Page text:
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How modern families increase social inequality | The Economist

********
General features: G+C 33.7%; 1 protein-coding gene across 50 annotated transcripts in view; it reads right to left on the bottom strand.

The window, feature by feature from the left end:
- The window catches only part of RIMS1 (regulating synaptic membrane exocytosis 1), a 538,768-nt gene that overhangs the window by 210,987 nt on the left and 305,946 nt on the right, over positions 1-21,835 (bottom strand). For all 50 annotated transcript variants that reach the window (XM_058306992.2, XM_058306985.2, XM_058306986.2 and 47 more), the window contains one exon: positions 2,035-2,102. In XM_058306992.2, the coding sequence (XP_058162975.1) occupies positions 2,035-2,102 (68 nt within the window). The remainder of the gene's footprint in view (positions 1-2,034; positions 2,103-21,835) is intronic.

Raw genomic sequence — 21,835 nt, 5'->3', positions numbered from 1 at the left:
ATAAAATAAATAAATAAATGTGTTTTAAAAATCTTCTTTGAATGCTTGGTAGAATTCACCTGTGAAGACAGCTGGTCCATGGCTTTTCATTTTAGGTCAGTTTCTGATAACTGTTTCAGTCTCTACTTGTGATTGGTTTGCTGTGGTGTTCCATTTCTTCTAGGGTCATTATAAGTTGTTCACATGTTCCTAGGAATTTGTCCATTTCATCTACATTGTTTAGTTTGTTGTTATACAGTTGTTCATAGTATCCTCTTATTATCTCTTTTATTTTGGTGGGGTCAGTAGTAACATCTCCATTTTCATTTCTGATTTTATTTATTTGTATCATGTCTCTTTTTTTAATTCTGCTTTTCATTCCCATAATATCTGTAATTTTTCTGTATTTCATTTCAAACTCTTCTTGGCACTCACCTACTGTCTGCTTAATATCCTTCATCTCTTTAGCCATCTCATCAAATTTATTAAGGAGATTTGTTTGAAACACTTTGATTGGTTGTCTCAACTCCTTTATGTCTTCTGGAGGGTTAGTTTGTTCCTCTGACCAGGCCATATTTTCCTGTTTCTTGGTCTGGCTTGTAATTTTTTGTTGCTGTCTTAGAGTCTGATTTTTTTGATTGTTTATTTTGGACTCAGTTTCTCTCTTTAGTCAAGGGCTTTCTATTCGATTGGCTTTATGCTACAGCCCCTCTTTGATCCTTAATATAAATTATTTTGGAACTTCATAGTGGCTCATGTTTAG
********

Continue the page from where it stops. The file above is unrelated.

How modern families increase social inequality | The Economist